In the instant case, a physical examination of the garments at issue reveals several features which make them suitable for modesty purposes. The shorts have fly openings with substantial one-button closures, hidden plackets, and hemmed leg bottoms. Customs is of the view that the substantial one button fly makes them suitable for modesty purposes. It is not indicative of a sleepwear bottom but a multipurpose garment that may (and probably will) be principally worn for the type of non-private activities named in International Home Textiles, Inc. Finally, although the garment may be worn to bed for sleeping, it is our opinion that their principal use is for “home comfort” and lounging. In addition, these shorts can easily make the transition from inside the home (a private setting) to outside the home (and a more social environment). See, for example, HQ 958594 dated January 26, 1996, in which we held that a placketed fly opening with a substantial one button closure on similar bottoms was indicative of multi-purpose garments which will be worn for purposes other than sleeping. In addition, all the samples submitted are made of fabric heavy enough for outdoor use even in cool weather.

In past rulings, Customs has stated that the crucial factor in the classification of a garment is the garment itself. As the court pointed out in Mast, "the merchandise itself may be strong evidence of use." Mast at 552, citing United States v. Bruce Duncan Co., 50 CCPA 43, 46, C.A.D. 817 (1963). However, when presented with a garment which is somewhat ambiguous and not clearly recognizable as sleepwear or underwear or outerwear, Customs will consider other factors such as environment of sale, advertising and marketing, recognition in the trade of virtually identical merchandise, and documentation incidental to the purchase and sale of the merchandise, such as purchase orders, invoices, and other internal documentation. It should be noted that Customs considers these factors in totality and no single factor is determinative of classification as each of these factors viewed alone may be flawed. For instance, Customs recognizes that internal documentation and descriptions on invoices may be selfserving as was noted by the court in Regaliti, Inc. v. United States, SlipOp. 9280 (May 21, 1992).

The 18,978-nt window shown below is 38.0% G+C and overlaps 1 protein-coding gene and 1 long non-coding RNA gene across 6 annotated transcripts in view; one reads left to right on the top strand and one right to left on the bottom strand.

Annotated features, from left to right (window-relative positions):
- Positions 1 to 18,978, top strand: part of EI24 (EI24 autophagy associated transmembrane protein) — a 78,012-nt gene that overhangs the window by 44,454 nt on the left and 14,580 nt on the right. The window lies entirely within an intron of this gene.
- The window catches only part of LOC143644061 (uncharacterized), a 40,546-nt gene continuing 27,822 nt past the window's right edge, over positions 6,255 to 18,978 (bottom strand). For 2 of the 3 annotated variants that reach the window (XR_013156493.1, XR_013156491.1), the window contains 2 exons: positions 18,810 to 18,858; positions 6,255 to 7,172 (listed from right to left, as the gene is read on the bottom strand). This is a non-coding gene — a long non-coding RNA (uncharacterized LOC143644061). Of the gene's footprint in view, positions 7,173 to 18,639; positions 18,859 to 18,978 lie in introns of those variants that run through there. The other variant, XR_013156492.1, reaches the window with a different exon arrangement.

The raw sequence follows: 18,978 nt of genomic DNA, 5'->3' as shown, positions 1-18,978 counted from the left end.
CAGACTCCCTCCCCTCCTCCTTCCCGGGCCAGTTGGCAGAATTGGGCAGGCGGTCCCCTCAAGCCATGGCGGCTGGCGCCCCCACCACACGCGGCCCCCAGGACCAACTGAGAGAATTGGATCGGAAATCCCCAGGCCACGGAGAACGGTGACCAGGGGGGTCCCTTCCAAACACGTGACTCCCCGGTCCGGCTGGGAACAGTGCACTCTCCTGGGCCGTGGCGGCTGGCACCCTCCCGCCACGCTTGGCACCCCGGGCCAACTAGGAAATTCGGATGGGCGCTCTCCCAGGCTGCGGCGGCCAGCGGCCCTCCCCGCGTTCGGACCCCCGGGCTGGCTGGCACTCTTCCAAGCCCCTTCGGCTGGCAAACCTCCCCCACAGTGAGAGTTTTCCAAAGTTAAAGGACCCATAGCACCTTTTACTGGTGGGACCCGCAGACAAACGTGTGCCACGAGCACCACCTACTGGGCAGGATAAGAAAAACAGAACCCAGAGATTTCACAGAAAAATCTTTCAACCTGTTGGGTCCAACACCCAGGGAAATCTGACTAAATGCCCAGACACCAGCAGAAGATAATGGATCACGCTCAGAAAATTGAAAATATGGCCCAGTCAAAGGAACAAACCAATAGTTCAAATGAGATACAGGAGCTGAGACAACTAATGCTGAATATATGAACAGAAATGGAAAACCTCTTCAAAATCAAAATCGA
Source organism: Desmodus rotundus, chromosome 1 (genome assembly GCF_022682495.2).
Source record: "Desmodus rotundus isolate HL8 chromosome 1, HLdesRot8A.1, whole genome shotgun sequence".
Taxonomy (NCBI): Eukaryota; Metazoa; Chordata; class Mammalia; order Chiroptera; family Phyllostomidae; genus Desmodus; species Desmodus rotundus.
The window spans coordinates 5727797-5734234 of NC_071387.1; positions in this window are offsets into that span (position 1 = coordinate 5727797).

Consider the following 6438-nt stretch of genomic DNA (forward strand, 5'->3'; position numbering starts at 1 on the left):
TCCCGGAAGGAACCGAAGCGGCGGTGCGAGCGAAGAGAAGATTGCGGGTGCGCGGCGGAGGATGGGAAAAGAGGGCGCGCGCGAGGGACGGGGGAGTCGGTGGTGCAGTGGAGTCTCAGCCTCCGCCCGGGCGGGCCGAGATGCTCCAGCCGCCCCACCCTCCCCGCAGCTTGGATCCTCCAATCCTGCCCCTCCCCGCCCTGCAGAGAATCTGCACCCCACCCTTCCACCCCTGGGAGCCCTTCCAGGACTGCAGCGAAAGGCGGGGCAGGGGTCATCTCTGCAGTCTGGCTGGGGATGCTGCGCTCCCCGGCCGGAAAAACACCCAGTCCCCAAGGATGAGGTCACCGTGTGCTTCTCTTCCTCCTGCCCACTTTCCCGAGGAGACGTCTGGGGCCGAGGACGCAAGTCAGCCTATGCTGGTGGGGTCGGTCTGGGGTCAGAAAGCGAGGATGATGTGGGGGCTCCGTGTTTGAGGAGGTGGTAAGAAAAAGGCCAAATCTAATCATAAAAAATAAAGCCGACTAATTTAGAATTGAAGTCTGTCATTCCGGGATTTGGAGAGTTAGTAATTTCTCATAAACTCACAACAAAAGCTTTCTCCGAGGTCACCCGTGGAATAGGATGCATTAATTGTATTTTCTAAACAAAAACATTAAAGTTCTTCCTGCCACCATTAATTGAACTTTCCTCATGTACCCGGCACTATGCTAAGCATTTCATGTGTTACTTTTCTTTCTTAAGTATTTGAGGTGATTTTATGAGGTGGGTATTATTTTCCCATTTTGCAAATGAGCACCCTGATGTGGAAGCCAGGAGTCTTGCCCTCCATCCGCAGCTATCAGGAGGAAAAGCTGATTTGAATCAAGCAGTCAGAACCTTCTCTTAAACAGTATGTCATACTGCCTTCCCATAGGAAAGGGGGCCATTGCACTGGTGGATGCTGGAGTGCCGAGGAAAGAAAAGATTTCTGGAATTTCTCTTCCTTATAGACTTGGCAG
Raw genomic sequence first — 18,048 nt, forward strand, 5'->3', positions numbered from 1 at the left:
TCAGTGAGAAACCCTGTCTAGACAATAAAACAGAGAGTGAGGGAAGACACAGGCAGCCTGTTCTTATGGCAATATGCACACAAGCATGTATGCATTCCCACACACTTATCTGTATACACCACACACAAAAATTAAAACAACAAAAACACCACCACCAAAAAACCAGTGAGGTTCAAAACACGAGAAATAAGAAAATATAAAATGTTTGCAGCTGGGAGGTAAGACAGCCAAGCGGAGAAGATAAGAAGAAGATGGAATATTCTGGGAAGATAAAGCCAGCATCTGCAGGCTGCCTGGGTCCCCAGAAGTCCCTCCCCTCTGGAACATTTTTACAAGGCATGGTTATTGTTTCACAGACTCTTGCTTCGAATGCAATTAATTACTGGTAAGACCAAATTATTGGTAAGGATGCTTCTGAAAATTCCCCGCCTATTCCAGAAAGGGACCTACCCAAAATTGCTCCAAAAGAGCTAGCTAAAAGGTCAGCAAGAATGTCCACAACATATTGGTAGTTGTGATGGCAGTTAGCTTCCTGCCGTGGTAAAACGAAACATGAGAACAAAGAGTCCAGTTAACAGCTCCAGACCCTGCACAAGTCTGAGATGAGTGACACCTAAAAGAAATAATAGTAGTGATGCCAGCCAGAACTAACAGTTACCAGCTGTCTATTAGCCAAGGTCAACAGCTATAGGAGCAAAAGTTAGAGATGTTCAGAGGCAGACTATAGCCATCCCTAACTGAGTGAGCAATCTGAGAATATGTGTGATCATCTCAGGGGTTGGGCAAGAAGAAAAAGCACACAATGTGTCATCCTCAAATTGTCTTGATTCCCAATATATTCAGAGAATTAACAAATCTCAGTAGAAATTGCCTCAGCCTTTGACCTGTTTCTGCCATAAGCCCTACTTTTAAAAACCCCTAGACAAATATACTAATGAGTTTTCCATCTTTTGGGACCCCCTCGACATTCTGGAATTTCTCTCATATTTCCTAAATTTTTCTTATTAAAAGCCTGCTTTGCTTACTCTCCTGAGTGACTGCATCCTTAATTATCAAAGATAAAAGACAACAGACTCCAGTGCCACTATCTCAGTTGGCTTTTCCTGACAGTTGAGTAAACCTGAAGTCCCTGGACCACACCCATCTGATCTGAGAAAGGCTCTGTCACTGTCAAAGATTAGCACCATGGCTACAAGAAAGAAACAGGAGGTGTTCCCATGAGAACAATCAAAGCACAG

You advise that the garments will be sold by G.H. Bass and Co. in the men’s accessories departments of department stores beside the pajamas, tee-shirts, socks, underwear, etc. We have long acknowledged that intimate apparel/sleepwear departments often sell a variety of merchandise besides intimate apparel, including garments intended to be worn as outerwear. See HQ 960926, dated February 25, 1999.